Anemia in pregnancy: what to eat?

What are the symptoms of anemia in pregnancy? What are the risks to the fetus? And above all, what to eat to prevent or counteract iron deficiency while pregnant?

While pregnant it is quite common to suffer from anemia , i.e. a lack of iron in the blood .

Especially in the third trimester , in fact, the need for this mineral increases considerably and expectant mothers are not always able to introduce it in adequate quantities with the diet .

Anemia in pregnancy: symptoms

Iron deficiency can manifest itself with several symptoms , including:

  • tiredness
  • fatigue
  • difficulty concentrating
  • heachache
  • palpitations
  • pallor

Furthermore, it can sometimes give rise to the so-called restless legs syndrome , a sort of discomfort or tingling in one or both legs which occurs mainly in the evening or at night and which disappears with movement .

In the presence of these symptoms, even if they are not very specific, it is always a good idea to inform your trusted gynecologist , who will ascertain any anemia through the appropriate tests and evaluate the prescription of special supplements .

Anemia in pregnancy: risks for the fetus

severe iron deficiency during pregnancy can have serious consequences not only for the mother but also for the future baby . This condition, in fact, increases the risk of premature birth , low birth weight and postpartum depression .

In addition, babies born to anemic mothers are more likely to develop iron deficiency themselves in the first few months of life .

Anemia in pregnancy: what to eat?

To prevent anemia in pregnancy, it is essential to follow a correct and balanced diet , which includes foods with a high iron, folic acid and vitamin B12 content such as:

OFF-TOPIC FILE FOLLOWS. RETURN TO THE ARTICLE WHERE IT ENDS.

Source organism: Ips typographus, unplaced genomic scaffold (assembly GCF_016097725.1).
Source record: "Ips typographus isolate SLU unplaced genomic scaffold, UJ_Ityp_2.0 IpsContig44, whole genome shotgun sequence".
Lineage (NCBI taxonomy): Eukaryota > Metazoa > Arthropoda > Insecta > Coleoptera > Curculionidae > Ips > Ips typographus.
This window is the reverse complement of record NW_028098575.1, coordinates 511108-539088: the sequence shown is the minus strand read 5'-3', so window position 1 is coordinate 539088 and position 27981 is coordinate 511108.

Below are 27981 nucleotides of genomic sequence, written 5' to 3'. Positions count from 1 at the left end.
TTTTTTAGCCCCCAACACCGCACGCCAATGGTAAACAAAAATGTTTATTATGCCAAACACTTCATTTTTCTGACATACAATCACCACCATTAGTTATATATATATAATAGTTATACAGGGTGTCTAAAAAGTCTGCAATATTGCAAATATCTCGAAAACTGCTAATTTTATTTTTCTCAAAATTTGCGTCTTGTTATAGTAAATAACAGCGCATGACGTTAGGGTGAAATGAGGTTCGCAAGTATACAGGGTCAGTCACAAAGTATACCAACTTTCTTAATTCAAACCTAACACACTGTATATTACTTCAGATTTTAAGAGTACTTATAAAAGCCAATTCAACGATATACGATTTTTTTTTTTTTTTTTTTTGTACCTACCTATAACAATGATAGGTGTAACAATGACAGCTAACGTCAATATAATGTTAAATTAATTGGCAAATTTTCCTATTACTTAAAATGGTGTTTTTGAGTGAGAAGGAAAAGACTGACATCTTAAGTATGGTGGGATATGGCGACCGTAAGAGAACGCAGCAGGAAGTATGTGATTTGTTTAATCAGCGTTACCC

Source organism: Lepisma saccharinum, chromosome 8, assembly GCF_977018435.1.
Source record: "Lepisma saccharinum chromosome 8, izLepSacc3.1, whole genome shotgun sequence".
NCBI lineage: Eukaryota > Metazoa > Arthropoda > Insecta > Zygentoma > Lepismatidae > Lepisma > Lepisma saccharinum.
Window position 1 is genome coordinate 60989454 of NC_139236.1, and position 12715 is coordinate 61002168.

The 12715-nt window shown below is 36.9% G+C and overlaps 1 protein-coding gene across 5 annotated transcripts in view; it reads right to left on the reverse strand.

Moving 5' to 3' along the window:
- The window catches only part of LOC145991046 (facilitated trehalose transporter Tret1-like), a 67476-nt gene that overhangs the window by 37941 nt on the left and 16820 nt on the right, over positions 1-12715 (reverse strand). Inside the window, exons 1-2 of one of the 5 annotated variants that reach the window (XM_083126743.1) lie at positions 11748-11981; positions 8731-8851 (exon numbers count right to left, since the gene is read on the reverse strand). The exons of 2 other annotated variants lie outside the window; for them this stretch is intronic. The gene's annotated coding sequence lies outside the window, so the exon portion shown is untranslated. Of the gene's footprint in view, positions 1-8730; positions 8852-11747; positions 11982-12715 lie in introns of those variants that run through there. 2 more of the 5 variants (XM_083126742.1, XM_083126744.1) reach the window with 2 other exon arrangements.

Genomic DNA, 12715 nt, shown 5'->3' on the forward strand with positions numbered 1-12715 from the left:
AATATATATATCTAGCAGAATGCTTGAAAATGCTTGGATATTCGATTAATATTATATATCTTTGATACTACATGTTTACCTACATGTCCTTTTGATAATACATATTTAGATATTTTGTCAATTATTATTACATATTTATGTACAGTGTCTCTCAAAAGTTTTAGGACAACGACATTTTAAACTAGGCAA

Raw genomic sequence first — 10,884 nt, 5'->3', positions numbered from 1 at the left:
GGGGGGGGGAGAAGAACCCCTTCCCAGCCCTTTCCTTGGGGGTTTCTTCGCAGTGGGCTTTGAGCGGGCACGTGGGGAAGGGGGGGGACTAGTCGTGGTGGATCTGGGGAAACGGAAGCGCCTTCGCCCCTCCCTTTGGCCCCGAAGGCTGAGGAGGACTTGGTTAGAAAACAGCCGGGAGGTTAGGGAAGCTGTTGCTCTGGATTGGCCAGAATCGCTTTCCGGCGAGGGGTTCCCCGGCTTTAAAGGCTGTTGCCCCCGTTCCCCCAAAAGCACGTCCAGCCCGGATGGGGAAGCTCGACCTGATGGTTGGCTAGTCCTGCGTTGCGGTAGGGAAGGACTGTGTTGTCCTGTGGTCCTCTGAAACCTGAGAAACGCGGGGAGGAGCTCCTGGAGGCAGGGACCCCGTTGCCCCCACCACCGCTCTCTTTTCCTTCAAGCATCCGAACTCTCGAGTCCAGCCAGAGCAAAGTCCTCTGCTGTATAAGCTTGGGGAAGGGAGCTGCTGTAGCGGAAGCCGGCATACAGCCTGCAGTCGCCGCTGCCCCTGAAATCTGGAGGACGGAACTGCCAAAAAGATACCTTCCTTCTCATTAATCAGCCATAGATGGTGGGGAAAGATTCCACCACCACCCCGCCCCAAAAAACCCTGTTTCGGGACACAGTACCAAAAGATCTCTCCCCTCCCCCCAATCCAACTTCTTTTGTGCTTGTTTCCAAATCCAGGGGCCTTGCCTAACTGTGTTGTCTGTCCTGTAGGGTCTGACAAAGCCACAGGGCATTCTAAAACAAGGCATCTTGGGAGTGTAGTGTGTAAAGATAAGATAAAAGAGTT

• legumes
  • Whole grains
  • dark green leafy vegetables
  • meat
  • fish
  • egg

In this regard, it is important to underline that iron of vegetable origin ( non-heme iron ) is assimilated with greater difficulty than animal iron ( heme iron ).

To improve its absorption , however, it is sufficient to adopt the following strategies:

  • consume foods rich in vitamin C, vitamin A or folic acid at the same meal . For example, you can add lemon juice to the legume soaking water or combine a tomato salad with a cereal dish ;
  • accompany the vegetables with a second course based on meat or fish . These foods, in addition to containing heme iron , are rich in cysteine , a substance capable of increasing the absorption of non-heme iron by 2-3 times ;
  • flavor dishes with aromatic herbs . Besides being natural sources of vitamins A and C, these foods keep the acidity of the gastric juices high , favoring the absorption of iron;
  • avoid pairing with foods rich in calcium or tannins (such as tea and coffee) . Consumed in the same meal, these substances hinder the assimilation of the iron contained in the dishes.

Kathryn Barlow is an OB/GYN doctor, which is the medical specialty that deals with the care of women's reproductive health, including pregnancy and childbirth.

Obstetricians provide care to women during pregnancy, labor, and delivery, while gynecologists focus on the health of the female reproductive system, including the ovaries, uterus, vagina, and breasts. OB/GYN doctors are trained to provide medical and surgical care for a wide range of conditions related to women's reproductive health.

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